The Times reports that the Justice Department is trying to ascertain whether Assange encouraged or helped Pfc. Bradley Manning, the man alleged to have given the documents to Assange, to release classified information, including military and State Department files..
An online chat log in which Manning supposedly claims to be communicating directly with Assange is being scrutinized as possible evidence of conspiracy.
Assange has been held for more than a week in a British prison on a Swedish sex crimes warrant. The WikiLeaks founder was to appear in court Thursday in London, where a judge is expected to rule on a legal appeal blocking his release on bail.While it was originally reported that the appeal blocking Assange's release on $316,000 bail came from Swedish prosecutors, a Swedish justice official told The Guardian newspaper that it had come entirely from the British prosecutor's office, as Sweden holds no sway over the British courts.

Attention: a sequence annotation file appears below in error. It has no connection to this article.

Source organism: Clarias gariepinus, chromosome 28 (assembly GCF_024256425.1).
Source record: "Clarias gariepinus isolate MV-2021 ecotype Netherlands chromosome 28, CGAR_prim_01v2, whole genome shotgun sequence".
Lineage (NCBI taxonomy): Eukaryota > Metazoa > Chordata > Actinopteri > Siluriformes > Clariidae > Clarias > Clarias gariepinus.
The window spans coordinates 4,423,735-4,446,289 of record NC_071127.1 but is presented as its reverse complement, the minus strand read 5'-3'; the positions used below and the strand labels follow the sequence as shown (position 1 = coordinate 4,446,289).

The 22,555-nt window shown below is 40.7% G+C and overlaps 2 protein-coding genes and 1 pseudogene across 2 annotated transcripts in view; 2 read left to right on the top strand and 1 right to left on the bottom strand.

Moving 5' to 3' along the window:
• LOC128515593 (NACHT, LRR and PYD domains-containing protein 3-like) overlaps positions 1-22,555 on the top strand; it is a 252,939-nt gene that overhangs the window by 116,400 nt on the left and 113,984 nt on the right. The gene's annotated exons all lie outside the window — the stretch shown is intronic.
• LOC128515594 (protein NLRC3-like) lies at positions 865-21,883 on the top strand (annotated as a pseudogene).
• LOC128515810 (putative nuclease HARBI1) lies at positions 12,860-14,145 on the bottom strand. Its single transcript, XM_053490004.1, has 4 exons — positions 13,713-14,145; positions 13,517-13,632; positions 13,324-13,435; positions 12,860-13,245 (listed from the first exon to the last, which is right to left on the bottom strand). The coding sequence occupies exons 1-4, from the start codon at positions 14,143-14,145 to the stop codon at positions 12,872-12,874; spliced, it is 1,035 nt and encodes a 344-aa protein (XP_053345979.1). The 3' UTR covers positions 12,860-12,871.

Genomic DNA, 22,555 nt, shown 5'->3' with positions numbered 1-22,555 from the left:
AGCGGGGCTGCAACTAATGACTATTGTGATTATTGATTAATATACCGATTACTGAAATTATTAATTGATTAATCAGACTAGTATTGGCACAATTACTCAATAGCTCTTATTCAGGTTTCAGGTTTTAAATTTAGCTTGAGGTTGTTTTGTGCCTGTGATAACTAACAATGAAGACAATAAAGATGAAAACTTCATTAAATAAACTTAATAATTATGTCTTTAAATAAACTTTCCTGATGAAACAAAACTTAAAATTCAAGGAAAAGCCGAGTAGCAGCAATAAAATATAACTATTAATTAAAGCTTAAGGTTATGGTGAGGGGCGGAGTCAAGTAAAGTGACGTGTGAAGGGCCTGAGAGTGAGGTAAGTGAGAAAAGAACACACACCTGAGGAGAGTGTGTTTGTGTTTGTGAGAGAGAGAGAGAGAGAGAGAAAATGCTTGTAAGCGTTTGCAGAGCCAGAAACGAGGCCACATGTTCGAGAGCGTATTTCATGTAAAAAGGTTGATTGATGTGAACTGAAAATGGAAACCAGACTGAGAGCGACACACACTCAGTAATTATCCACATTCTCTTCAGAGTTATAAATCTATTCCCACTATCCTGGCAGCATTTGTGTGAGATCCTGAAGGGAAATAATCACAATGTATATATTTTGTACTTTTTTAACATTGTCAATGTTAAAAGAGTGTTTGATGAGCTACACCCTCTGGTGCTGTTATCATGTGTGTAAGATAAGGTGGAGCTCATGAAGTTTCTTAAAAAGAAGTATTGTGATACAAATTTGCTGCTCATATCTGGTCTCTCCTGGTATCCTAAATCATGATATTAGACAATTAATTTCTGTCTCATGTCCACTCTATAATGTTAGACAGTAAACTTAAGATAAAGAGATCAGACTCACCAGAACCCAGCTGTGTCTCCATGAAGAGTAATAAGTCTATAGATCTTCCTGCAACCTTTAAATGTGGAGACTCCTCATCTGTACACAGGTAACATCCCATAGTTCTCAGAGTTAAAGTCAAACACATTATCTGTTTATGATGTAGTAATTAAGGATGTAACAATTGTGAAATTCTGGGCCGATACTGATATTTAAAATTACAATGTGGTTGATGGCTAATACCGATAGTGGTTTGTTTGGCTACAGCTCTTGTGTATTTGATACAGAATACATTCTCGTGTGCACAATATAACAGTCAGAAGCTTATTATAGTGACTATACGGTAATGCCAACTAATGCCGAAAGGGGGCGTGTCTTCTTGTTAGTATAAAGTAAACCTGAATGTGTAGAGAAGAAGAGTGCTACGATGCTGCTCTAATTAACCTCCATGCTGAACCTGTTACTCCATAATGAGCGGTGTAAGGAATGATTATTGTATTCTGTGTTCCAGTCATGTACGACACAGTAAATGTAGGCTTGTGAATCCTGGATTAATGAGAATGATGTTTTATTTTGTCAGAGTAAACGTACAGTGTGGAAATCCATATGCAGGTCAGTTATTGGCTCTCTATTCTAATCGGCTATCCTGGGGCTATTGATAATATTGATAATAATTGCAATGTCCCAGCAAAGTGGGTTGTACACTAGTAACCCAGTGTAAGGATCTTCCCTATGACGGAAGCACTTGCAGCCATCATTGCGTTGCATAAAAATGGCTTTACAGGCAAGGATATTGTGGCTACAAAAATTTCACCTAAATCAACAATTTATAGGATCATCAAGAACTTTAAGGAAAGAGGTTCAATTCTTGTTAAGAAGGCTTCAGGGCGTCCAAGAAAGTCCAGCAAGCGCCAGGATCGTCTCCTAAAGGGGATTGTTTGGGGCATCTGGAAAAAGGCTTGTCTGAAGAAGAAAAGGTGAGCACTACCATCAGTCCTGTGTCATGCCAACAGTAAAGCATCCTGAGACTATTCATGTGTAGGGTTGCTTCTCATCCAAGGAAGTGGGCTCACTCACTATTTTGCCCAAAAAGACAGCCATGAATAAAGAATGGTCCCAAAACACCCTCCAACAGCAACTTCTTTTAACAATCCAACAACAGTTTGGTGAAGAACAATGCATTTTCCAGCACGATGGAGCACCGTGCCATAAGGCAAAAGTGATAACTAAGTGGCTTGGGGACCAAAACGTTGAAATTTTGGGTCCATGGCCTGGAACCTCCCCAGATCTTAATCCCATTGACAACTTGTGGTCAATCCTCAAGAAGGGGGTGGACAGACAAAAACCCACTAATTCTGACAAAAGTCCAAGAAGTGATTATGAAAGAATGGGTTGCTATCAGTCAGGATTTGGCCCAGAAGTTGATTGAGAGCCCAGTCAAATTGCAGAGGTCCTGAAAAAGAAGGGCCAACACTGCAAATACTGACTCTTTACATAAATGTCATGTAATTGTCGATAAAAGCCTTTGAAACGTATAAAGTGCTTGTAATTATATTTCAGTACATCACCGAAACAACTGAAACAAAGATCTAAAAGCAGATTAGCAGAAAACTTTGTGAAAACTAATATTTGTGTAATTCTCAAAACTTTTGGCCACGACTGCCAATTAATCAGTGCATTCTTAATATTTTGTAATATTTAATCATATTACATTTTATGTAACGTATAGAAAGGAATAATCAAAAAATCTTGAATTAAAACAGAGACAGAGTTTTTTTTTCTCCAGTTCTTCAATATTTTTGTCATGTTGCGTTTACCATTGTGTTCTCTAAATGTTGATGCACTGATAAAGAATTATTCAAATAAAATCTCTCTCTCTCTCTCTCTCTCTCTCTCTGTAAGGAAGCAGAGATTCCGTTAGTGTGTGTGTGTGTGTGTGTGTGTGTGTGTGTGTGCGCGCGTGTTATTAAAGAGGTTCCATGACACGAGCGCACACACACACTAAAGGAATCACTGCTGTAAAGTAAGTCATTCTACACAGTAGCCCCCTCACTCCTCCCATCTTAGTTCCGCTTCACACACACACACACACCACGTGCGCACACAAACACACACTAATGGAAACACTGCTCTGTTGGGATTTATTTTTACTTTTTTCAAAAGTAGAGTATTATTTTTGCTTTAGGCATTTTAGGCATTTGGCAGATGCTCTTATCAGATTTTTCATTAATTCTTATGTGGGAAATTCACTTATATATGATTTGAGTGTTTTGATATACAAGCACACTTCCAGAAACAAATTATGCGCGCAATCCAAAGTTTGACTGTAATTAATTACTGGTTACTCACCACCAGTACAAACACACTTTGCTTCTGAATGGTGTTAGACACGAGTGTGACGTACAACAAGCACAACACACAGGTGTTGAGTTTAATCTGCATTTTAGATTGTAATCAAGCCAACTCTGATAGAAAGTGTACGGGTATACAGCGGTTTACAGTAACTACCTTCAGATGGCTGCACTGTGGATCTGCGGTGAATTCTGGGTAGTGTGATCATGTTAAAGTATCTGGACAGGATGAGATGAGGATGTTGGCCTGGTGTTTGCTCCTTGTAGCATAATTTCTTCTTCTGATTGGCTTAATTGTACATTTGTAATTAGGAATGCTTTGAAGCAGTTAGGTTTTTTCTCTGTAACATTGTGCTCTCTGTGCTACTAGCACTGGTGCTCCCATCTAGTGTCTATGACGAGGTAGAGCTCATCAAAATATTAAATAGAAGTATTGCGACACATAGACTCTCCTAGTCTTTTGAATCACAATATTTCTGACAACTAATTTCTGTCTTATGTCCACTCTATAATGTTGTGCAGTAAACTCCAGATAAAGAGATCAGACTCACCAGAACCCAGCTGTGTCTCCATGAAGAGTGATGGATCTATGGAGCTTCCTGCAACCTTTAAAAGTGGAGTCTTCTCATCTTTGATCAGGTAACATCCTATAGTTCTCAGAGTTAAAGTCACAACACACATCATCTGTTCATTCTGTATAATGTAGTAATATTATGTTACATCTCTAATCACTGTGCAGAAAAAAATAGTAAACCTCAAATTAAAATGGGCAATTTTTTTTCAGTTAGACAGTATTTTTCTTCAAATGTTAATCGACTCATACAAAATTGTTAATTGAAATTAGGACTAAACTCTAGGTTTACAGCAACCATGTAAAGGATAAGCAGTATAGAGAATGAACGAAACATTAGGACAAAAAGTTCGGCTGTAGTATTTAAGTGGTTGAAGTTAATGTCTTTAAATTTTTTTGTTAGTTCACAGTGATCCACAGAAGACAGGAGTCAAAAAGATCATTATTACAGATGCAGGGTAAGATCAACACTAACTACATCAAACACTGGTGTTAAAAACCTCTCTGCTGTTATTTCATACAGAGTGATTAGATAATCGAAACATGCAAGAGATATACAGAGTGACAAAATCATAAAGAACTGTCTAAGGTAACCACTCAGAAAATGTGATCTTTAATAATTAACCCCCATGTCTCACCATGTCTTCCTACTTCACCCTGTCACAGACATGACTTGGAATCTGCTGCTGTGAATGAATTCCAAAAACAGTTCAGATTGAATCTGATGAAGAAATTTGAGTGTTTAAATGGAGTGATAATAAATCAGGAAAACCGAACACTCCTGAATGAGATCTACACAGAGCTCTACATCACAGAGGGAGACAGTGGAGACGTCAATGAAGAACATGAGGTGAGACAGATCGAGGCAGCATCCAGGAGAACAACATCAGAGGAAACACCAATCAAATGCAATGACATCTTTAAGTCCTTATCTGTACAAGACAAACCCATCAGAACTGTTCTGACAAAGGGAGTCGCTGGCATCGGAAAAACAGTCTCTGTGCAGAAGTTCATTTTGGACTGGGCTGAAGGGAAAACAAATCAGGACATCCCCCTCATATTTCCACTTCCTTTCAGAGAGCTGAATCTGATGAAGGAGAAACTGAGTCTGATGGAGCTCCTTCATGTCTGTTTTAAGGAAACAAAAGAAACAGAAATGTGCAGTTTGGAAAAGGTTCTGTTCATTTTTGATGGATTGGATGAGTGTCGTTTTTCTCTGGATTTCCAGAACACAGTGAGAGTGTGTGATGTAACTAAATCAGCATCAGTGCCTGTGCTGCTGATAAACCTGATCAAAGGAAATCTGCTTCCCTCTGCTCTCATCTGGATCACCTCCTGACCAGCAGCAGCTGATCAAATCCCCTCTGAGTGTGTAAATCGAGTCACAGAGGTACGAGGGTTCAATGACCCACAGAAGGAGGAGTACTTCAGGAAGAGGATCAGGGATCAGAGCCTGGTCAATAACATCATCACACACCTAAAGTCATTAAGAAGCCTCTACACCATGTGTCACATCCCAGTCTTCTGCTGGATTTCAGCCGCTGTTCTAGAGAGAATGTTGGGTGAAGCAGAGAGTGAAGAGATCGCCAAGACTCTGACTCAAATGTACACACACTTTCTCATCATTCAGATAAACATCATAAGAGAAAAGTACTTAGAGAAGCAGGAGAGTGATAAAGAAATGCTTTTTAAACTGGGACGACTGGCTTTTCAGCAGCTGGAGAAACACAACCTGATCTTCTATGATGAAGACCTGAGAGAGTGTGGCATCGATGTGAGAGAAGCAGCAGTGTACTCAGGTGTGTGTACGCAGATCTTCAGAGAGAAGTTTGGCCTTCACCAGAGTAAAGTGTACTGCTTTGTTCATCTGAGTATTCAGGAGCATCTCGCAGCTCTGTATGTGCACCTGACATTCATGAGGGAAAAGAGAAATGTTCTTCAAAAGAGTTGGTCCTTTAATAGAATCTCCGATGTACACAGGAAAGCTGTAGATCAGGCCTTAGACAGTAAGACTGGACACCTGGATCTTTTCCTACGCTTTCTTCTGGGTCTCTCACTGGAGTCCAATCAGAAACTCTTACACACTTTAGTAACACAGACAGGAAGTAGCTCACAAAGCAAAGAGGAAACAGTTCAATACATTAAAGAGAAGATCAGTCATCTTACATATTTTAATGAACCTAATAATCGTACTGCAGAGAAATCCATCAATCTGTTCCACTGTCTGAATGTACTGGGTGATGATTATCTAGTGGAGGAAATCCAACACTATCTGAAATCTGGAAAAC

Finding a way to charge Assange with a crime in the United States has been difficult. The Computer Fraud and Abuse Act of 1986 and the Espionage Act of 1917 have been used to go after computer hackers and leakers before, reports the Times. Thus far it's clear only that Assange received leaked information and then passed it on via WikiLeaks.
Referencing multiple interviews, the Times writes, "By bringing a case against Mr. Assange as a conspirator to Private Manning's leak, the government would not have to confront awkward questions about why it is not also prosecuting traditional news organizations or investigative journalists who also disclose information the government says should be kept secret -- including The New York Times, which also published some documents originally obtained by WikiLeaks."